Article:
A defendant in Chicago, Illinois has been charged with sexually assaulting a 7-year-old girl, an incident that was allegedly recorded during the victim’s online class, according to ABC 7 Chicago.
The incident happened Thursday at around 1:30 p.m., cops said. The victim’s computer was muted, but the camera remained on during the Google Meet session, according to this account. The teacher had been working on another computer when she heard two students ask what was happening. Prosecutors said she checked her screen again to see that the victim was being sexually abused. The teacher ordered the other students to log off. She told the child to turn off her camera, and that is when she saw a person–later identified as Catrell Walls–close the computer.
The teacher reached out to her principal, who in turn reached out to the child’s family, cops, and officials with the Illinois Department of Children and Family services. According to prosecutors, the girl at first said that Walls “just hit her,” but she later confirmed the sexual assault when the principal talked to her away from her family.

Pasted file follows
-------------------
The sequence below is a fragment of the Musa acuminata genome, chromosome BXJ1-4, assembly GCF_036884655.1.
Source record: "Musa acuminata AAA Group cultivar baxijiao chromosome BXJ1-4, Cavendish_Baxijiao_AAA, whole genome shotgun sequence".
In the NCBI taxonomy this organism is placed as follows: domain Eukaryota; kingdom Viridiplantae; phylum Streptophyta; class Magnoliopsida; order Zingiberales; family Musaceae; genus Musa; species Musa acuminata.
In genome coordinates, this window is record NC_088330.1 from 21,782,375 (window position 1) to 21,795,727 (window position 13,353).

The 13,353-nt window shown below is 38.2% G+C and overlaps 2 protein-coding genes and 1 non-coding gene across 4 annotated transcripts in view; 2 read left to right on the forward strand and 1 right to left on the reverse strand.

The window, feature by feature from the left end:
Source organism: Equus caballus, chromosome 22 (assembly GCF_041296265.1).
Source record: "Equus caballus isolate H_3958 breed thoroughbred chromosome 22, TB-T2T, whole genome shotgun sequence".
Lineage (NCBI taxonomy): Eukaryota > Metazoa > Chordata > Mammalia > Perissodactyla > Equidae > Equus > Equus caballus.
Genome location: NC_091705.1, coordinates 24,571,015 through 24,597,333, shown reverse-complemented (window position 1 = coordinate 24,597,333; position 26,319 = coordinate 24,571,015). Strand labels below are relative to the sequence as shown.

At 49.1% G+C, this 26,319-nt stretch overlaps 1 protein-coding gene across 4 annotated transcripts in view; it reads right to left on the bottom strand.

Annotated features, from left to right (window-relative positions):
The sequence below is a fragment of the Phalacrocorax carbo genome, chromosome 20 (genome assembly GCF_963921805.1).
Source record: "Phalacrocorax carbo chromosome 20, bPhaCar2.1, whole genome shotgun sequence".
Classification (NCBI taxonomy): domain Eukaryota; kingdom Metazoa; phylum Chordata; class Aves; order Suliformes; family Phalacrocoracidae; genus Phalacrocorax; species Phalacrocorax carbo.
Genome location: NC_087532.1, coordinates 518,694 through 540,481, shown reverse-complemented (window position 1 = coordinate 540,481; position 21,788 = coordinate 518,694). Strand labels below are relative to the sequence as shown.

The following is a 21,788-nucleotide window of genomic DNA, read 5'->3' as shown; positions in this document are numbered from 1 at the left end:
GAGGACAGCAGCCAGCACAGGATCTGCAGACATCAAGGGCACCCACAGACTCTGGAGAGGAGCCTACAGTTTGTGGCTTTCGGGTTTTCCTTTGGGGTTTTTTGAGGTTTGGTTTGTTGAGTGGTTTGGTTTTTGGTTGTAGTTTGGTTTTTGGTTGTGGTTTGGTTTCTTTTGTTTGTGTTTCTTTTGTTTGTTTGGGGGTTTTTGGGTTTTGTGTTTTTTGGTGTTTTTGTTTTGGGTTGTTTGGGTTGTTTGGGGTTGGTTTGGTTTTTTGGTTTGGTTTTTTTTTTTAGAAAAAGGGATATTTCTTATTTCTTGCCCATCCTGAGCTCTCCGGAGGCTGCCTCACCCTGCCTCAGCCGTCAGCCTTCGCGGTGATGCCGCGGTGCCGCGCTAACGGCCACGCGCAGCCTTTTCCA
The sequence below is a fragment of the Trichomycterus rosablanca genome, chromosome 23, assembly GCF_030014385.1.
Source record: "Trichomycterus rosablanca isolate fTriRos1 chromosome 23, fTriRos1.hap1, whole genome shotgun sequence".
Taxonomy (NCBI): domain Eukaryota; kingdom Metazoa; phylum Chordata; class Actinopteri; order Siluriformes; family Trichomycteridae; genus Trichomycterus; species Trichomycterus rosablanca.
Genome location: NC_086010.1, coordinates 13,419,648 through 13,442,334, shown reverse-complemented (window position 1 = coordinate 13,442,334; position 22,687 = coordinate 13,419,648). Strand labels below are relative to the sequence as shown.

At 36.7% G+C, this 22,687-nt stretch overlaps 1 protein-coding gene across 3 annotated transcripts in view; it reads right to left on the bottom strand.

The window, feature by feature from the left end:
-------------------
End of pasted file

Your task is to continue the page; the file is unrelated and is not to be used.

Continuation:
Cops say that Walls admitted to abusing the girl since she turned age 6.
“I don’t know why,” he allegedly said. “I’m sorry. I’m sorry.”
The defendant and the child were identified as cousins.
Walls was already out on bond in a firearms case. Now he’s been denied bond in the new prosecution for a count of predatory criminal sexual assault of a victim under the age of 13.
“This ongoing history of assault, for approximately a year, according to the victim, leads me to believe this is not something that will just stop because I have ordered it to,” Judge Charles Beach said. “This history and his actions from this case lead me to believe that he is a threat to an individual and the community as a whole.”
In arguing for his client, Walls’s attorney said the defendant was a high school senior who planned on finishing school, had a full-time work schedule in construction, had “extensive family ties,” and was not a flight risk, according to The Chicago Tribune. His client also had attention deficit hyperactivity disorder, which he described as “somewhat of a disability,” hindering impulse control and concentration.
[Screengrab via Fox 32 Chicago]
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